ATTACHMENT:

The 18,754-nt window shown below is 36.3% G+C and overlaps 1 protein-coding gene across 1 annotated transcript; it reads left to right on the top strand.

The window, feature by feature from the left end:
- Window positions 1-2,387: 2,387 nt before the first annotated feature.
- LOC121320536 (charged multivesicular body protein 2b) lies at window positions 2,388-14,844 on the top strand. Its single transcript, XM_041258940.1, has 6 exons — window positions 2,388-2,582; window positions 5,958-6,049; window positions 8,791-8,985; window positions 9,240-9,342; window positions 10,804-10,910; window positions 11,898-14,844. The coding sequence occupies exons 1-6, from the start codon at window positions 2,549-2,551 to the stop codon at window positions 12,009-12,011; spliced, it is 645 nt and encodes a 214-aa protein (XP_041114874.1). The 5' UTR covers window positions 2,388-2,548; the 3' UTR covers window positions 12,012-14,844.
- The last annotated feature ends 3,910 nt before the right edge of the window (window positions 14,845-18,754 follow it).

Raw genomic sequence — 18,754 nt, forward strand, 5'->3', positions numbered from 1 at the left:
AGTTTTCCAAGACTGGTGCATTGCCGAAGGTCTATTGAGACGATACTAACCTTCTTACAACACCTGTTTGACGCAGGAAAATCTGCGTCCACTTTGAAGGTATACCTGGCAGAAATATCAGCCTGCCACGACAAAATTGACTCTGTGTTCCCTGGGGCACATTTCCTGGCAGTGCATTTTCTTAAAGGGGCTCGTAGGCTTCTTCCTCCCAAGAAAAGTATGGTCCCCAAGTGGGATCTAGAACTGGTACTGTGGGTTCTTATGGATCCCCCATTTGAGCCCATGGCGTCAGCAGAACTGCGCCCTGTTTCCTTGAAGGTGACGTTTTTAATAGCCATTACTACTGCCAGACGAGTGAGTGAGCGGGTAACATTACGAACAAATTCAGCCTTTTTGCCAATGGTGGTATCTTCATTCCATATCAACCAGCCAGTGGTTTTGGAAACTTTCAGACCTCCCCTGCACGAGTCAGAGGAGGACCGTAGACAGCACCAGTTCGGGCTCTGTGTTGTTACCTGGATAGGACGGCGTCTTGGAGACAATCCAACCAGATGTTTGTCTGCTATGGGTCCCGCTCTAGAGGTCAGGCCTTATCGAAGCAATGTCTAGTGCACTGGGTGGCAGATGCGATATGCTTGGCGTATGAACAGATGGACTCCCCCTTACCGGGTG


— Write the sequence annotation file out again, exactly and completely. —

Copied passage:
The 18,754-nt window shown below is 36.3% G+C and overlaps 1 protein-coding gene across 1 annotated transcript; it reads left to right on the top strand.

The window, feature by feature from the left end:
- Window positions 1-2,387: 2,387 nt before the first annotated feature.
- LOC121320536 (charged multivesicular body protein 2b) lies at window positions 2,388-14,844 on the top strand. Its single transcript, XM_041258940.1, has 6 exons — window positions 2,388-2,582; window positions 5,958-6,049; window positions 8,791-8,985; window positions 9,240-9,342; window positions 10,804-10,910; window positions 11,898-14,844. The coding sequence occupies exons 1-6, from the start codon at window positions 2,549-2,551 to the stop codon at window positions 12,009-12,011; spliced, it is 645 nt and encodes a 214-aa protein (XP_041114874.1). The 5' UTR covers window positions 2,388-2,548; the 3' UTR covers window positions 12,012-14,844.
- The last annotated feature ends 3,910 nt before the right edge of the window (window positions 14,845-18,754 follow it).

Raw genomic sequence — 18,754 nt, forward strand, 5'->3', positions numbered from 1 at the left:
AGTTTTCCAAGACTGGTGCATTGCCGAAGGTCTATTGAGACGATACTAACCTTCTTACAACACCTGTTTGACGCAGGAAAATCTGCGTCCACTTTGAAGGTATACCTGGCAGAAATATCAGCCTGCCACGACAAAATTGACTCTGTGTTCCCTGGGGCACATTTCCTGGCAGTGCATTTTCTTAAAGGGGCTCGTAGGCTTCTTCCTCCCAAGAAAAGTATGGTCCCCAAGTGGGATCTAGAACTGGTACTGTGGGTTCTTATGGATCCCCCATTTGAGCCCATGGCGTCAGCAGAACTGCGCCCTGTTTCCTTGAAGGTGACGTTTTTAATAGCCATTACTACTGCCAGACGAGTGAGTGAGCGGGTAACATTACGAACAAATTCAGCCTTTTTGCCAATGGTGGTATCTTCATTCCATATCAACCAGCCAGTGGTTTTGGAAACTTTCAGACCTCCCCTGCACGAGTCAGAGGAGGACCGTAGACAGCACCAGTTCGGGCTCTGTGTTGTTACCTGGATAGGACGGCGTCTTGGAGACAATCCAACCAGATGTTTGTCTGCTATGGGTCCCGCTCTAGAGGTCAGGCCTTATCGAAGCAATGTCTAGTGCACTGGGTGGCAGATGCGATATGCTTGGCGTATGAACAGATGGACTCCCCCTTACCGGGTG